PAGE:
The recent incident with Sigma Alpha Epsilon involving the racist song sung by its members is a reminder not only of the continued existence of racism in America but also of the particular racism that flows from the largely segregated living pattern of fraternities and sororities on American campuses. There are few data on diversity within the greek system, but clearly many sororities and fraternities have no minority members. A 2010 study of eight mostly white Greek chapters on three East Coast campuses found that the average non-white membership was 3.8 percent. No doubt, the percentages in the south and elsewhere are much lower.
The struggle to integrate the greek system at OU is a long-standing one. The undersigned were involved in an effort in 1967 to integrate Delta Tau Delta, a fraternity on the OU campus. At the time, by conventional standards, it was a very successful fraternity: high grade points, extensive participation in campus activities, successful intramural athletic teams and a generally high “desirability” rating within the university community. However, like every other fraternity and sorority at OU at the time, it was not racially integrated.
Because of the social and cultural forces at the time – it was the '60s after all – a group of us decided that it was the time to integrate our fraternity. We asked a black person who was in the President’s Leadership Class, Tony Gilkey from Pawhuska, Oklahoma, to consider pledging. He had all the attributes of an outstanding pledge and future fraternity brother. He was a natural candidate, and he decided to go through rush.
The first problem was that, at that time, fraternity rules allowed a single person to veto any new member. The second problem was that the fraternity was on the verge of financing a new house and the alums, although they disclaimed any racist motive, said that pledging a black man would create such a financial risk that they could not guarantee financing for the new house. We solved the first problem by changing the rules to allow 80 percent of the members to approve a new pledge. But the financing problem was harder. We took our case to the new president of OU, Herbert Holloman, who in turn asked the outgoing president, George Cross, for assistance. Within a few days, Holloman reported to us that an Oklahoma City businessman, who wished to remain anonymous, would help us. If we pledged Tony – and if we needed it – the businessman would cosign the note for a new house, an obligation that would have exceeded a million dollars.
In the end, our fraternity failed to pledge Tony. After a heated meeting that lasted over three hours, the vote, by the almost 100 members, fell one vote short of approving him for membership. That was our failing, no one else’s. In protest, about 15 current and prospective members either resigned or declined membership in the local Norman chapter, the undersigned included. Our chapter president also raised this issue at the fraternity’s national convention in New York in 1968. It was to no avail. As a result, he also resigned and received several threatening phone calls.
That year Tony pledged Delta Upsilon. He went on to have an extremely successful professional and personal life as a radiologist and banker before passing far too early in 2003, at age 53. Thus, Delta Upsilon and Tony Gilkey broke the racial barrier in OU’s greek system — 10 years after President Cross, Bud Wilkinson and Prentice Gautt courageously broke the race barrier in football at OU. They all gracefully but forcefully refused to back down when anti-integration emotions and hateful actions were plentiful at OU and throughout Oklahoma.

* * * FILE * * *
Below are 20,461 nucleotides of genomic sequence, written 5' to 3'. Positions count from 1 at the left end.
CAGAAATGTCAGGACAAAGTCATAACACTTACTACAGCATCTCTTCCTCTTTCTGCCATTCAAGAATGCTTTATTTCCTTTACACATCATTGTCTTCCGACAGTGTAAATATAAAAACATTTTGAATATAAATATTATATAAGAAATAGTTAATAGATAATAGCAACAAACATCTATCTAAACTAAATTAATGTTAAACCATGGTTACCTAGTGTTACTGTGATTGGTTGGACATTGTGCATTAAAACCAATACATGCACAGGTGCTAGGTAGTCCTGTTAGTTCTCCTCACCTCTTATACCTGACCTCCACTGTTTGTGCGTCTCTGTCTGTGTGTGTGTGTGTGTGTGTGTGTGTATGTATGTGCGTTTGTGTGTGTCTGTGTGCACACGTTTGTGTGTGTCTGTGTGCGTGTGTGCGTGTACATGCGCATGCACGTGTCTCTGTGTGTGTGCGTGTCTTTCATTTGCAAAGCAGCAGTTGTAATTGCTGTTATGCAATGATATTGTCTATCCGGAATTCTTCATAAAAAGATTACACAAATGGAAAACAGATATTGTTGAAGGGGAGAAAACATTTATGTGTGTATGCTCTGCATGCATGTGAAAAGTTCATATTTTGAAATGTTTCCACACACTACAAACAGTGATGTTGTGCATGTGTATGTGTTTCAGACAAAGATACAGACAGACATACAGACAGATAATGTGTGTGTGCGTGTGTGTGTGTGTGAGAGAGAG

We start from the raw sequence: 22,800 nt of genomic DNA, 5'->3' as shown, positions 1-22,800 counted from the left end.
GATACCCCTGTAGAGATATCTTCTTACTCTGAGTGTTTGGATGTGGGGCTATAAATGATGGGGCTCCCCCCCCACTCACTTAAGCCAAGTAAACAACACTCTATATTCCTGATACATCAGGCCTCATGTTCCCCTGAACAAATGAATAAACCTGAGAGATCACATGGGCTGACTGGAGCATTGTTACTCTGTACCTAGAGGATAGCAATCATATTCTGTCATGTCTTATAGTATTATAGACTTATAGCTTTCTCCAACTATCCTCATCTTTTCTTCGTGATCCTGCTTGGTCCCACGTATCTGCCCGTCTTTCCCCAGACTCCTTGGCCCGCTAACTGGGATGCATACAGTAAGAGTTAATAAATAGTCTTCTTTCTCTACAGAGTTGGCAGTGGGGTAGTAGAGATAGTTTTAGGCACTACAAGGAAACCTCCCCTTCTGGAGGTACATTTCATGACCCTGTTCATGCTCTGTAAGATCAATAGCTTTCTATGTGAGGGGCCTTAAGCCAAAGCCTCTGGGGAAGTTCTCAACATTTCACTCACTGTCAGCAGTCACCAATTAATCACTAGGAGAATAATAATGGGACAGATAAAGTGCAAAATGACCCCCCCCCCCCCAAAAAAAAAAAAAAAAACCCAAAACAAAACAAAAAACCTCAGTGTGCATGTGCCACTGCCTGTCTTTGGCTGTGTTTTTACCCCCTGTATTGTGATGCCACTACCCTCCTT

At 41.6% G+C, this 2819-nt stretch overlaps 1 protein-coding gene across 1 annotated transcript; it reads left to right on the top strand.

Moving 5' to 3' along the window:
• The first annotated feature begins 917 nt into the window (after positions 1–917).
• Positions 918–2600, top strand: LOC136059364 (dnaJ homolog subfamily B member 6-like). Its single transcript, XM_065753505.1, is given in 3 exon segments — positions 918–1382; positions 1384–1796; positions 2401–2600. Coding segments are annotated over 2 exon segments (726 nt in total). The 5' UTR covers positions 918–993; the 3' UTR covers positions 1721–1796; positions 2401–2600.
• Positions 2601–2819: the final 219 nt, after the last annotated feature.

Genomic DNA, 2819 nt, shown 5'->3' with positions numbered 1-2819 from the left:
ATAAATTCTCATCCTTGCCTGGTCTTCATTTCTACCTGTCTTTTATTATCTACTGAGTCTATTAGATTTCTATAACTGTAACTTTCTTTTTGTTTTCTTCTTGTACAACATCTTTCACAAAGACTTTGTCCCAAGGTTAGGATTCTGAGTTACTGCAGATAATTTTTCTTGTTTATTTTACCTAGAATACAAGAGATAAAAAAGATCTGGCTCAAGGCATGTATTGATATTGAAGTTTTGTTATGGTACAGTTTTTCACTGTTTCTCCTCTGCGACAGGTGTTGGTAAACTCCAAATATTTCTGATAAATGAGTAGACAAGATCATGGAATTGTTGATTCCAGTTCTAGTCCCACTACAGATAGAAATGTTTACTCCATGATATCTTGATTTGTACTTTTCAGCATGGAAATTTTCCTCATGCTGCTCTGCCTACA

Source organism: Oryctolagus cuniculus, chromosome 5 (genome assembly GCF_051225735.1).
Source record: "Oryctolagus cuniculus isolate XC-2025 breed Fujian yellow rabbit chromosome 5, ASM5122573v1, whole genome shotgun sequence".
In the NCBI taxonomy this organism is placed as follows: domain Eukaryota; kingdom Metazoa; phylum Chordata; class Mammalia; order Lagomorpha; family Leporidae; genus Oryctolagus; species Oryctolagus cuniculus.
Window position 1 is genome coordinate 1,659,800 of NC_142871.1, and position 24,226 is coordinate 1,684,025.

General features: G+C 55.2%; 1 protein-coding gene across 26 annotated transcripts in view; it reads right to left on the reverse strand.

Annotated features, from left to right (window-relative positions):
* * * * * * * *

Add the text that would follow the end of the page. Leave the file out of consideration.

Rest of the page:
The authors of this op-ed piece have never forgotten the support of an unknown businessperson and the OU administration. That tradition lives on with the leadership of President David Boren, who has spoken out forcefully against the SAE’s racist conduct.
Today, things are better at OU. Delta Tau Delta has pledged several black members. Phi Delta Phi has black members and a black president. Other fraternities and sororities have also integrated, including Phi Delta Theta, OU’s fourth largest fraternity, which also has a black president and two other executive officers who are black. But the greek system still is largely segregated.
The greek system can play a role in moving our society forward toward tolerance and diversity. That role is to help the university to become a racially and culturally diverse and integrated institution. Why should this happen? The first reason is that for the few years of their undergraduate university experiences, the collective lives of racially mixed fraternity and sorority members would be infinitely richer if they can learn to live together and share their views and experiences. This learning experience will stay with them throughout their lives. The second reason is that this kind of diversity can be a much-needed model for the rest of the nation.
The greek system is called “greek” because classic Greek civilizations promoted the highest values – courage, honor, the willingness to sacrifice for others and the quest for knowledge. In theory, fraternities and sororities are founded on those ideals. What if more of today’s greek organizations promoted the idea that people ought to relate to one another because of who they are (human beings), not because of their skin color or other divisive characteristics? That would be a contribution truly worthy of the classic Greek tradition.
Edward Correia, B.A., 1970
John Gregory, B.A., 1971
Larry Gross, B.A., 1970
Allan Keown, B.A., 1970
Michael McGaughey, BSCE, 1970
Patrick Phillips, B.A., 1970
Mark Rollins, B.A., 1969
Steve Sherrod, B.S., 1971
J. Michael Wise, B.A., 1970